The Walking Dead concludes the first half of its sixth season next Sunday at 9 p.m. on AMC.

Monday, November 23, 2015


Article originally published as JESSICA JONES Review on Seat42F.

JessicaJones Netflix

The following review is very light on spoilers, so please read on!

After the success of MARVEL’S DAREDEVIL last spring, many have waited with bated breath for the next installment in the studio’s Netflix universe. It arrives this Friday in the form of JESSICA JONES, a noir detective series that gets a lot darker and a lot scarier than anything Marvel has done before. And, as one might expect, it is excellent.

JESSICA JONES begins with the titular character (Krysten Ritter, Breaking Bad, Don’t Trust the B-) working as a private eye in Hell’s Kitchen. As is familiar to the archetype, Jessica is a hard-drinker, trying to escape demons from her past, while being excellent at her job. This feels a bit like Veronica Mars, a show Ritter did an arc in, and viewers think they know what they’re getting.

Not even a full hour in, though, JESSICA JONES takes a twist into new territory. It isn’t that the show abandons the early tone or style; it still infuses what comes after. But while the series begins rooted in a genre we’ve seen before, it expands the horizons of those bearing witness to the proceedings in short order.

Part of this is because JESSICA JONES is kind of a horror show. Kilgrave, a.k.a. The Purple Man (David Tennant, Doctor Who, Broadchurch), is the scariest villain I’ve ever seen in the superhero realm, and what he does is more disturbing than the fare fans are used to. This is not a Marvel series appropriate to watch with the kiddos. Instead, it features what appears to be an unstoppable bad guy who does things far worse than simple violence permits, making for a premise that will send chills up and down and back up your spine. He is terrifying.

Jessica also has a very rich backstory that is barely teased in the initial episode. We know she has undergone some trauma; that’s clear from the way she lives her life, trying to get past something that has scarred her soul. But the more we learn about her, the more it makes sense that she’s this screwed up. Some characters have reasons for doing destructive things and we forgive them for it, but for Jessica to even continue existing in the world as she does makes her far stronger and resilient than your average person.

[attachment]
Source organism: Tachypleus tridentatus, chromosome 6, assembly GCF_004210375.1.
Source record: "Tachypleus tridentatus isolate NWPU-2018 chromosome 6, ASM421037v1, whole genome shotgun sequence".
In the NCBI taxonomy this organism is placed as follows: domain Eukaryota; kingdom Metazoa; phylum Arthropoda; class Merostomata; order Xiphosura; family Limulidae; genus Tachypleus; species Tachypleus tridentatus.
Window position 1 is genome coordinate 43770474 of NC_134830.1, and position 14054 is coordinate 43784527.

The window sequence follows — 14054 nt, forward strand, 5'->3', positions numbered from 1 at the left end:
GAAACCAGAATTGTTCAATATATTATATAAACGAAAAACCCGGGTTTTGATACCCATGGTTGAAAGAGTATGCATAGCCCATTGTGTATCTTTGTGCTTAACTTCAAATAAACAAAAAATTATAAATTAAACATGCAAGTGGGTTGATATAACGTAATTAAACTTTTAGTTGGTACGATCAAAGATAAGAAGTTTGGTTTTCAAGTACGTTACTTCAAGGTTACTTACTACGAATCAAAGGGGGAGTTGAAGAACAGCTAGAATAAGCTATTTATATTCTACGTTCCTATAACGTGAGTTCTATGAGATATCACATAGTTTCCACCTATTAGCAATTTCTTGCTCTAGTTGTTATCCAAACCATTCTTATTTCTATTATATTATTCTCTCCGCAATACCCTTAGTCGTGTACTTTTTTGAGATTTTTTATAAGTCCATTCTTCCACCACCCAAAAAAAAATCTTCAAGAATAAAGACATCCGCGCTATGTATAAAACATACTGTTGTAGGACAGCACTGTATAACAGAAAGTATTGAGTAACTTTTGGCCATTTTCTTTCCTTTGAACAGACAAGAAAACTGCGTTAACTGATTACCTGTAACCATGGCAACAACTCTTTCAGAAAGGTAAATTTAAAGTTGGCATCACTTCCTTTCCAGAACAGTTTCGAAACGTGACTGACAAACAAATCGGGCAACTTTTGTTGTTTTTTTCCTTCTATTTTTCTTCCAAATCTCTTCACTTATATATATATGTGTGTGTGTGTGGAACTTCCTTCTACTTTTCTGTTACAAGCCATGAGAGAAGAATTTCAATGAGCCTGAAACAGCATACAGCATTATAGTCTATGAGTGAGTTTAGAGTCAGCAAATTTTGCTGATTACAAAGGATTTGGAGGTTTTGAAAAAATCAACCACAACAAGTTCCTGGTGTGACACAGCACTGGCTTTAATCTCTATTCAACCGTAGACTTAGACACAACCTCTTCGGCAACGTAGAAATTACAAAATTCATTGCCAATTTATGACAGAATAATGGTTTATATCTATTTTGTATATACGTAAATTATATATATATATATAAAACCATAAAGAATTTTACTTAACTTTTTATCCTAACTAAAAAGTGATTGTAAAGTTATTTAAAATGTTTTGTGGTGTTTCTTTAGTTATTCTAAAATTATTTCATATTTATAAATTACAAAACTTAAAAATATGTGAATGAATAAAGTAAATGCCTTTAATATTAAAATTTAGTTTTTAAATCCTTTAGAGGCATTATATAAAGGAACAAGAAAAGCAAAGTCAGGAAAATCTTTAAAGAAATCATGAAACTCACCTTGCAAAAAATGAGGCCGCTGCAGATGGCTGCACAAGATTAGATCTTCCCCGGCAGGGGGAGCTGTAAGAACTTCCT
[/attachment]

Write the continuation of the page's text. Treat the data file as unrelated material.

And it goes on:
This means Jessica’s abilities are not limited to the physical. Her superpowers are not the point of JESSICA JONES, and we get them in small doses, not showy sequences. It’s not even immediately clear what she can do, other than lift cars and jump high. Yet, those aren’t the most impressive things about her, which is a departure for a comic book adaptation.

Jessica isn’t alone in her world, much as she usually acts like she wants to be. She has a sort-of boss, Jeryn Hogarth (Carrie-Anne Moss, The Matrix, Vegas), an estranged friend, Trish Walker (Rachael Taylor, Grey’s Anatomy, Crisis), and a neighbor without boundaries, Malcolm (Eka Darville, The Originals). She also (sort of) meets a bartender by the name of Luke Cage (Mike Colter, The Good Wife) who is probably more compatible with her than either expects, and who will be headlining the third Marvel Netflix series next year.

Given the pedigree of the cast, made up almost entirely of actors I already admire and respect, it’s not a surprise that the performances are every bit as excellent as the production. Ritter has needed a vehicle to show her ranger for awhile, and this is it. Tennant completely transforms into a monster unrecognizable, and I’ll never watch him the same way again. The scenes with Colter already have me excited for his turn in the lead. This is high quality television period, not just for its genre or when compared to its peers, but across the entire spectrum. I would posit it is the pinnacle of everything Marvel has done thus far, and a promise of continued greatness.

All thirteen episodes of JESSICA JONES’ freshman run will be live on Netflix this Friday. I recommend you watch as many as you can this weekend, lest you be lost when your friends and co-workers are talking about this on Monday, as they most definitely will be.

Wednesday, November 18, 2015


Article originally published as INTO THE BADLANDS Review on Seat42F.

Daniel Wu as Sunny - Into the Badlands _ Season 1, Epsiode 1 - Photo Credit: Patti Perret/AMC
AMC’s newest drama, INTO THE BADLANDS, premieres tonight. Set in a future where guns have been eradicated, the territory is broken up into domains runs by Barons, who use teams of assassins to keep their subjects in line. This makes the setting seem more like the past, but don’t think on that too deep. Instead, just enjoy the gratuitous violence.